WHAT IS GLAMOUR? Is it something that you have to see or something that you have to know? Glass Candy and the Shattered Theatre hope that glamour has a sound. "I've gotten to the point where I can glamorize anything in my head," states Glass Candy lead singer Ida No. "It's taking something and making it special and exciting." And if her band's new single called "Metal Gods" is any indication, she's on to a great idea. A bold combination of glam, goth, disco, and cabaret, Glass Candy and the Shattered Theatre make music that sounds like the future and the past intersecting. But don't call it retro. "I don't want to repeat music from the past," says No. "There are things that brought me to where I'm at, but when I go to do it--it's my own thing and it's new."

"Metal Gods" features two tunes that perfectly exemplify the "death disco" aesthetic of Glass Candy. With a thumping rhythm section and Ida's vocals (which waver between the howl of David Bowie and the uber-vibrato of Ethel Merman) the band reaches into the hazardous depths of no wave pop and brings back tunes that sound pure and refreshing in these days of unimaginative singer/songwriter rumination. "I don't want to be analytical," the singer confidently asserts. "When Jewel is wallowing in her sorrow... I try to avoid that. Whenever I write a song, I ask myself, 'Is this making me feel glorious and righteous and like the world is mine?'"

One thing is for sure. When Glass Candy and the Shattered Theatre take the stage, say goodbye to the conventional punk aesthetic. With their false eyelashes, extreme eyeliner, and Op Art fashions, Ida No and her band look like haute couture vampires. "We wanna look like how the "future" looked in the 1930s or like the Rocky Horror Picture Show," says No. "That's why I thought of the name Glass Candy and the Shattered Theatre. I wanted something that made you feel the same way as the words Rocky Horror Picture Show make you feel... like a bloody event!"

Although they've been a band for little over a year, the band's concept has been germinating in Ida No's head since her girlhood in Vancouver. "The music that I listened to as a kid is still my favorite," says the singer. "Blondie and '70s bands like Cheap Trick. And rock movies, too. The first time I ever wrote a song was after I saw Ladies and Gentlemen, The Fabulous Stains on Night Flight. Me and my friends tape-recorded their song off the TV and would lip sync it!" However, it took several years for Ida's glam imagination to take root in an actual band. "I was a very sheltered child and I'd have to sneak out to take the bus to Portland, even in the daytime! I didn't even see a show until I was 18." But eventually No moved to Portland and hooked up with bass player John David V, and the two began writing songs together. "Once I met John, he encouraged me to write songs. I write the words and make up the melodies in my head and then it goes out of my brain and into John's ears and he makes it into something concrete." Drummer Avalon Kalin rounds out the trio, perhaps defining the band's sound with his live disco beats.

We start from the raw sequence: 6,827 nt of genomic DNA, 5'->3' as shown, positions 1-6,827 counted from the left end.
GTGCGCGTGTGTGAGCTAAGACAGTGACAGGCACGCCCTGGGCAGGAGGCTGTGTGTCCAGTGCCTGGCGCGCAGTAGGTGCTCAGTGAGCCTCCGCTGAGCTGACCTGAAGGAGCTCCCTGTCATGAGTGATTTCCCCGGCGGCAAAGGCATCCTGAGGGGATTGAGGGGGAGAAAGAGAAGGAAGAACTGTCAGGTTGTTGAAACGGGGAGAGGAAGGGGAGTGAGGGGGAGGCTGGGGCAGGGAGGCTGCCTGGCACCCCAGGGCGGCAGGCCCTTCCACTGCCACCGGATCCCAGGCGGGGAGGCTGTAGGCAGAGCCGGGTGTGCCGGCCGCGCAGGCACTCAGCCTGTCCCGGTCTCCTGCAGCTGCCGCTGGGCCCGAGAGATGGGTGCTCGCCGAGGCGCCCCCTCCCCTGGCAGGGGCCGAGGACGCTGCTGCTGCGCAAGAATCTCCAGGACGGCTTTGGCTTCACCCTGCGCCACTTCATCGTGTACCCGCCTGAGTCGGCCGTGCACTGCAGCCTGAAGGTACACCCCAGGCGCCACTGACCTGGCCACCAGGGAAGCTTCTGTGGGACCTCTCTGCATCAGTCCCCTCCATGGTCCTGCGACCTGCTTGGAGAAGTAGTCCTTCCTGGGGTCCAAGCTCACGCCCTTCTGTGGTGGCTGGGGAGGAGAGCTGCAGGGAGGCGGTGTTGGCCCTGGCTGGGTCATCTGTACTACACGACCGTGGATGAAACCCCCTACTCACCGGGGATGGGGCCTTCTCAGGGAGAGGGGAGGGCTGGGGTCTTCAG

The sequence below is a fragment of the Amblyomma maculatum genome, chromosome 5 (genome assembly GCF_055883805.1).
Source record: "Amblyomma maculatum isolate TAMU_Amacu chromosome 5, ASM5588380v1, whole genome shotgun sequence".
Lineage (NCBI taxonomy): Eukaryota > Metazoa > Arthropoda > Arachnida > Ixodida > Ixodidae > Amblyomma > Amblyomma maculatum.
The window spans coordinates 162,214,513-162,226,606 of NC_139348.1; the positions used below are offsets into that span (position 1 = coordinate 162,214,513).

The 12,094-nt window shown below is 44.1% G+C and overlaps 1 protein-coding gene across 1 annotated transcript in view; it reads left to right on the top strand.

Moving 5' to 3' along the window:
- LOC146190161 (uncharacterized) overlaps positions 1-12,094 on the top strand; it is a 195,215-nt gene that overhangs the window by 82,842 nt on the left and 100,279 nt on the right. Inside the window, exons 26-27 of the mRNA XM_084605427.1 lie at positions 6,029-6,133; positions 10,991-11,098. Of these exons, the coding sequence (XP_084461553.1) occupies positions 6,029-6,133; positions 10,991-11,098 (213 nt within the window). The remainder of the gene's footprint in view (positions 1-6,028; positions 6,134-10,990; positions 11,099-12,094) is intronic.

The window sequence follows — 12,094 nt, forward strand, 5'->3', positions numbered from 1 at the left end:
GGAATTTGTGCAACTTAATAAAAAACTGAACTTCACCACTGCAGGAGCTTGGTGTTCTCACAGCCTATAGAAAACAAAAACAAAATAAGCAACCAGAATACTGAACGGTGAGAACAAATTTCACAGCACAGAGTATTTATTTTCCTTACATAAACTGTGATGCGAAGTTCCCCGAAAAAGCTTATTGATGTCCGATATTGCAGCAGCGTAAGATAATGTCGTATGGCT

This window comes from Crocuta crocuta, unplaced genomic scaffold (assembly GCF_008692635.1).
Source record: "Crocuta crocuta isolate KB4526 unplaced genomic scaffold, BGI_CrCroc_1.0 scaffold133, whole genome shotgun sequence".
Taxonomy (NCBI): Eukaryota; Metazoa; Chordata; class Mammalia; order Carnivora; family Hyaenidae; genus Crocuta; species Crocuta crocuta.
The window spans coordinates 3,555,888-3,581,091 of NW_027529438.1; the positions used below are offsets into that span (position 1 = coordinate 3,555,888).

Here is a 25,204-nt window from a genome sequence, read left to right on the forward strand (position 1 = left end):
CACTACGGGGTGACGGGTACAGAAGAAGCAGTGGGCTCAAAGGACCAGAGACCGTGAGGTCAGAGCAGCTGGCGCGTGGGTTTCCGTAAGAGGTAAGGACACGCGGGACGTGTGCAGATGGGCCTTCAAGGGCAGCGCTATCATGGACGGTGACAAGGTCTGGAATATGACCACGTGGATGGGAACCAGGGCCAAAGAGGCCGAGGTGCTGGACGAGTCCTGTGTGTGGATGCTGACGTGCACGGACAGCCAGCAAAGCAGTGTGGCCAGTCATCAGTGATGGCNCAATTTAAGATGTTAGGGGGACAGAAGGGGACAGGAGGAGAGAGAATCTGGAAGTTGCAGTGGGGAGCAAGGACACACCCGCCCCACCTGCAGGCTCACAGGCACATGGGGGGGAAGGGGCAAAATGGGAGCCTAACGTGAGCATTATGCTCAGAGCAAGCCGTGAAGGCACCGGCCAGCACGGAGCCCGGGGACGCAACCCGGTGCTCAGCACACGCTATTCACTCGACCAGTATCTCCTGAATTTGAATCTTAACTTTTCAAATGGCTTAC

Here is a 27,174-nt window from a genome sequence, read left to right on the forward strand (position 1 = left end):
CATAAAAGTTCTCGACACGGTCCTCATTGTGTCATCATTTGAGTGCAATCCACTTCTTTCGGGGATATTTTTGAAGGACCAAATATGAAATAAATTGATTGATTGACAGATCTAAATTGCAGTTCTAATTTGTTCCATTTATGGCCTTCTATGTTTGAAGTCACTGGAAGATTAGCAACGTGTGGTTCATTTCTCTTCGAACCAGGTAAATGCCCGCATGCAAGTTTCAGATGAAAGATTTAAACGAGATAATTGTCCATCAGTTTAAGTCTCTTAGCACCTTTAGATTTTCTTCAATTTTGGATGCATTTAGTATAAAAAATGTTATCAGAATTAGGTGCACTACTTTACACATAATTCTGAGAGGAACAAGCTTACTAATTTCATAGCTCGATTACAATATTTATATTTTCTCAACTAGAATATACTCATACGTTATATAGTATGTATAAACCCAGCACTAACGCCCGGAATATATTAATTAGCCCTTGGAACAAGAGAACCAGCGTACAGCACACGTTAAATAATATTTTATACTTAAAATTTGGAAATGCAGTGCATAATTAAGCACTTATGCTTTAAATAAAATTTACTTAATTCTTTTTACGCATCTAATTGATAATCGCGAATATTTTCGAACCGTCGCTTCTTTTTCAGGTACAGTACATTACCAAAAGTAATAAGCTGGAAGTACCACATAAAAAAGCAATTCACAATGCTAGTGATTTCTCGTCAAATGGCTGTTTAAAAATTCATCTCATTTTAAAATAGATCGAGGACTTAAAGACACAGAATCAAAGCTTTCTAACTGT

With two self-released singles and an EP distributed by K Records, Glass Candy and the Shattered Theatre are slowly growing into a genre-defining band. "I was meant to do more than be a manager at Dairy Queen," the truly glamorous No divulges. With her provocative combination of style, pluck, and aplomb, her future is definitely going to be light years away from a drive-thru window. Ida No's future is now.